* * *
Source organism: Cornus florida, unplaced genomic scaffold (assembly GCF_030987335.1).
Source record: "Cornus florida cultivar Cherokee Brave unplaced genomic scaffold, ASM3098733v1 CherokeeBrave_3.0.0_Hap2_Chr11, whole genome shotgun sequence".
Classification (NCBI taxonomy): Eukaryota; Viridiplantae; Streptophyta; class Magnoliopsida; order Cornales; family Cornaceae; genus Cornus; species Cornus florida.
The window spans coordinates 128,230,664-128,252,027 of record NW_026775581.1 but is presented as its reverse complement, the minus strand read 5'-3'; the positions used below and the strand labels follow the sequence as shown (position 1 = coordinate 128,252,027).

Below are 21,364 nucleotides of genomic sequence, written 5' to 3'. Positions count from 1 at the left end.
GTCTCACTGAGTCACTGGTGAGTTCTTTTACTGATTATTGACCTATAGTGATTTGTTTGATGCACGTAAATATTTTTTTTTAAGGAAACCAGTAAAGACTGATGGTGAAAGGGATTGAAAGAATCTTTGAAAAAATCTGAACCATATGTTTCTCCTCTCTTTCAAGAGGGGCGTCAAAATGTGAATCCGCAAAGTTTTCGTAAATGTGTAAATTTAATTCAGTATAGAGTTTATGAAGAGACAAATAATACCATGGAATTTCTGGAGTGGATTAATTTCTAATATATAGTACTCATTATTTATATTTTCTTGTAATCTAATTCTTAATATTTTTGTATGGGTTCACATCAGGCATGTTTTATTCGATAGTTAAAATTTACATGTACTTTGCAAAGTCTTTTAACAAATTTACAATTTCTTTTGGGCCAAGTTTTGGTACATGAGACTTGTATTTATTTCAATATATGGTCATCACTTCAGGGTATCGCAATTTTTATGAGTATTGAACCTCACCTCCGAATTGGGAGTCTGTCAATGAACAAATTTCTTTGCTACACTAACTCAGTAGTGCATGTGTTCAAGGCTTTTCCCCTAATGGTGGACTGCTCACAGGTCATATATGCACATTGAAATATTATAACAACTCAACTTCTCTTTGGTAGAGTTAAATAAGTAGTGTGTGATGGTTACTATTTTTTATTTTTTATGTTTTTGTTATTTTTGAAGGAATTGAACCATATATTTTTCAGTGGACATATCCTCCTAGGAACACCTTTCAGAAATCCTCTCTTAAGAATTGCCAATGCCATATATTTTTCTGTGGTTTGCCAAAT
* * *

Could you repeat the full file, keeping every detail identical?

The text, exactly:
Source organism: Cornus florida, unplaced genomic scaffold (assembly GCF_030987335.1).
Source record: "Cornus florida cultivar Cherokee Brave unplaced genomic scaffold, ASM3098733v1 CherokeeBrave_3.0.0_Hap2_Chr11, whole genome shotgun sequence".
Classification (NCBI taxonomy): Eukaryota; Viridiplantae; Streptophyta; class Magnoliopsida; order Cornales; family Cornaceae; genus Cornus; species Cornus florida.
The window spans coordinates 128,230,664-128,252,027 of record NW_026775581.1 but is presented as its reverse complement, the minus strand read 5'-3'; the positions used below and the strand labels follow the sequence as shown (position 1 = coordinate 128,252,027).

Below are 21,364 nucleotides of genomic sequence, written 5' to 3'. Positions count from 1 at the left end.
GTCTCACTGAGTCACTGGTGAGTTCTTTTACTGATTATTGACCTATAGTGATTTGTTTGATGCACGTAAATATTTTTTTTTAAGGAAACCAGTAAAGACTGATGGTGAAAGGGATTGAAAGAATCTTTGAAAAAATCTGAACCATATGTTTCTCCTCTCTTTCAAGAGGGGCGTCAAAATGTGAATCCGCAAAGTTTTCGTAAATGTGTAAATTTAATTCAGTATAGAGTTTATGAAGAGACAAATAATACCATGGAATTTCTGGAGTGGATTAATTTCTAATATATAGTACTCATTATTTATATTTTCTTGTAATCTAATTCTTAATATTTTTGTATGGGTTCACATCAGGCATGTTTTATTCGATAGTTAAAATTTACATGTACTTTGCAAAGTCTTTTAACAAATTTACAATTTCTTTTGGGCCAAGTTTTGGTACATGAGACTTGTATTTATTTCAATATATGGTCATCACTTCAGGGTATCGCAATTTTTATGAGTATTGAACCTCACCTCCGAATTGGGAGTCTGTCAATGAACAAATTTCTTTGCTACACTAACTCAGTAGTGCATGTGTTCAAGGCTTTTCCCCTAATGGTGGACTGCTCACAGGTCATATATGCACATTGAAATATTATAACAACTCAACTTCTCTTTGGTAGAGTTAAATAAGTAGTGTGTGATGGTTACTATTTTTTATTTTTTATGTTTTTGTTATTTTTGAAGGAATTGAACCATATATTTTTCAGTGGACATATCCTCCTAGGAACACCTTTCAGAAATCCTCTCTTAAGAATTGCCAATGCCATATATTTTTCTGTGGTTTGCCAAAT